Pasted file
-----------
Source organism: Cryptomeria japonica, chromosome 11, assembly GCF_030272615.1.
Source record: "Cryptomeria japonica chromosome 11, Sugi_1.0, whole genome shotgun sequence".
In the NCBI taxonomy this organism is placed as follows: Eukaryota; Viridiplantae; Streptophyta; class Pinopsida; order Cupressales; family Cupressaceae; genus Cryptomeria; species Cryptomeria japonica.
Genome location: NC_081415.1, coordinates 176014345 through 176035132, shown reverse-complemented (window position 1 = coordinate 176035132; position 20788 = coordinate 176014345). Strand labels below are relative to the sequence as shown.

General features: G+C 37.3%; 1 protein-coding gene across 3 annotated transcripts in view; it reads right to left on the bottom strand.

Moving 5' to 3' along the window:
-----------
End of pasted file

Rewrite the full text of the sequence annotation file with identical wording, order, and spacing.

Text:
Source organism: Cryptomeria japonica, chromosome 11, assembly GCF_030272615.1.
Source record: "Cryptomeria japonica chromosome 11, Sugi_1.0, whole genome shotgun sequence".
In the NCBI taxonomy this organism is placed as follows: Eukaryota; Viridiplantae; Streptophyta; class Pinopsida; order Cupressales; family Cupressaceae; genus Cryptomeria; species Cryptomeria japonica.
Genome location: NC_081415.1, coordinates 176014345 through 176035132, shown reverse-complemented (window position 1 = coordinate 176035132; position 20788 = coordinate 176014345). Strand labels below are relative to the sequence as shown.

General features: G+C 37.3%; 1 protein-coding gene across 3 annotated transcripts in view; it reads right to left on the bottom strand.

Moving 5' to 3' along the window: